Theodosius, Metropolitan of Moscow

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Theodosius (Феодосий in Russian) (? - 1475) - Metropolitan of Moscow in 1461-1464.

In 1454, when Theodosius was still archimandrite of the Moscow Kremlin's Chudov Monastery, he was promoted to the office of Archbishop of Rostov. After the death of Metropolitan Jonas in 1461, Theodosius became Metropolitan of Moscow and all Rus' in early May 1461.[1]

Theodosius's appointment marked a new period of actual independence of the Russian Orthodox Church from the Patriarch of Constantinople. He was the first metropolitan appointed by the Grand Prince after the fall of Constantinople to the Turks (in 1453), although his predecessor, Iona, is considered the first independent metropolitan of Moscow and All Rus' as he was appointed in 1448 without the approval of the Patriarch of Constantinople. Theodosius' appointment was, however, eventually blessed by the Metropolitan of Caesarea Philippi on behalf of the patriarch of Constantinople in April 1464.[2]

Since his first days as a metropolitan, Theodosius sought to eradicate unscrupulousness among the priests and educating the clergy in his province. Theodosius's attempts at reshaping the clergy failed. When he started sifting through the priests and defrocking those unfit for preaching, many parishes were left without priests. Ordinary people had nothing against their priests, therefore, they started to voice their discontent and damn the metropolitan.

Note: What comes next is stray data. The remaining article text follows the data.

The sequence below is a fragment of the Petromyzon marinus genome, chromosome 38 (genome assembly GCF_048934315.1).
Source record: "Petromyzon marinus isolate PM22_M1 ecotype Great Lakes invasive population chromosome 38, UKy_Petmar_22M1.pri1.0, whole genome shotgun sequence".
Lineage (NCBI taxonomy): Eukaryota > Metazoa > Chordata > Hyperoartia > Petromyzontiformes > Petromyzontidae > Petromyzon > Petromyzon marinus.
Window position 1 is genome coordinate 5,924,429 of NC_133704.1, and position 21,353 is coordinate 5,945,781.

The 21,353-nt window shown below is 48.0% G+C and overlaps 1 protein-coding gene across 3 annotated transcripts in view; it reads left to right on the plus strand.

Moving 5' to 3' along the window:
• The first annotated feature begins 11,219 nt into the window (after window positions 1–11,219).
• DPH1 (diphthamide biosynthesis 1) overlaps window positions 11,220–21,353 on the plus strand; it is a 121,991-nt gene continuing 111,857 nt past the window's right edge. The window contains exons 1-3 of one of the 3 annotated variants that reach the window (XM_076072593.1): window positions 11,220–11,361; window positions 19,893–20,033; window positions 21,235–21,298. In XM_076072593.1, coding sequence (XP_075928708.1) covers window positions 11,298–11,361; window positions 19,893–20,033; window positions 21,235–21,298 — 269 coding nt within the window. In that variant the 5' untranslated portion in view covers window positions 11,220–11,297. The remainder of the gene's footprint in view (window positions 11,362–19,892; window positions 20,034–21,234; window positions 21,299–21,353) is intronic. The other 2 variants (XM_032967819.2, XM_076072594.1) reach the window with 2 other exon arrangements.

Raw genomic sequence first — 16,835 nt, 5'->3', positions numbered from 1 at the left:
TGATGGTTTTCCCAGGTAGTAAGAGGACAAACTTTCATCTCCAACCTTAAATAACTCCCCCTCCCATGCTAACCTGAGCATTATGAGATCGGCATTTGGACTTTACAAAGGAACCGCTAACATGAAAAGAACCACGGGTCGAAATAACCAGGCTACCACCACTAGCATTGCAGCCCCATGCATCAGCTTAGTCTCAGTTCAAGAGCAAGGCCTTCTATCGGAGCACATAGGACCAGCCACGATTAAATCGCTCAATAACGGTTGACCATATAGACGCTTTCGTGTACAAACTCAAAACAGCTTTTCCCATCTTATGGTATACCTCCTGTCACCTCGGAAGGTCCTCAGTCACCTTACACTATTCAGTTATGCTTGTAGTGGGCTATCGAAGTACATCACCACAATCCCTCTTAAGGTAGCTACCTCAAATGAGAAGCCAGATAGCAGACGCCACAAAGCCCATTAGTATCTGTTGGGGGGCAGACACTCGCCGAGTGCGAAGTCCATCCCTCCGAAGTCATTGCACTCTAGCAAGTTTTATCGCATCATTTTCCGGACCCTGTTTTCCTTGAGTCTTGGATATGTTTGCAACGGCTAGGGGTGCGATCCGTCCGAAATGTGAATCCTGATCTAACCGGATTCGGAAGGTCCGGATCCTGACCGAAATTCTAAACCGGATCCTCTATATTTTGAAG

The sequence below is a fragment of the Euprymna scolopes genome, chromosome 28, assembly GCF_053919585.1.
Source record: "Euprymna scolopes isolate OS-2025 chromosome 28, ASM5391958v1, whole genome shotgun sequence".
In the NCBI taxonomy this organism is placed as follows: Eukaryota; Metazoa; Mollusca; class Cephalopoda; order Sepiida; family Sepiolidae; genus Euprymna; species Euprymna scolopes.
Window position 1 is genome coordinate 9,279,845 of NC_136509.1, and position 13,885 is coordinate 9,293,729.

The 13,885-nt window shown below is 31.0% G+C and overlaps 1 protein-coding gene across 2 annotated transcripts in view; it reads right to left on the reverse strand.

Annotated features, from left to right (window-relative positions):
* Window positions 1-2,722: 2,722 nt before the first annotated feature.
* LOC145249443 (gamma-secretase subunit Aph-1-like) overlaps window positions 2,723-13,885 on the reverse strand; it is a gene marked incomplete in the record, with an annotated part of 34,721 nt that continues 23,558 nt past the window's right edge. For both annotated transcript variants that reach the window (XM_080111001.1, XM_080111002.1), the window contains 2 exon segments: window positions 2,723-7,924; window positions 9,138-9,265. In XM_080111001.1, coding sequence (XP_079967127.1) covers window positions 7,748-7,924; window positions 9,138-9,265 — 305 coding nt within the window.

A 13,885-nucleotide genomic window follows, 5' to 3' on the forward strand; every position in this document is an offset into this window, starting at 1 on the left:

Theodosius also had to contend with a metropolitanate in Lithuania which threatened to take the western eparchies of the Province of Moscow, most notably Novgorod the Great, and was suspected of Latinizing, in which case these western regions would not only be lost to the Moscow metropolitan, but would go over to Catholicism and be lost to Orthodoxy altogether.[3] The metropolitans of Lithuania had been opposed for several decades (going back at least to the metropolitanate of Photius(Fotii) in Moscow, and would continue after Theodosius' tenure.

Theodosius resigned the metropolitan office and retired to Chudov Monastery, where he had previously been archimandrite, after only 3 years. He later transferred to the Troitse-Sergiyeva Lavra north of Moscow where he died in 1475. He is buried in the Troitse-Sergiyeva lavra.[4]

References[edit]

  1. ^ E. E. Golubinskii, Istoriia russkoi tserkvi (Moscow: Universitetskaia tipografii, 1900), vol. 2 pt. 1, p. 518.
  2. ^ Golubinskii, Istoriia russkoi tserkvi, vol. 2, pt. 1, p. 530.
  3. ^ Golubinskii, Istoriia russkoi tserkvi, vol. 2, pt. 1, p. 518.
  4. ^ Golubinskii, Istoriia russkoi tserkvi, vol. 2, pt. 1, p. 531.
Preceded by
Iona
Metropolitan of Moscow and all Russia
1461–1464
Succeeded by
Philip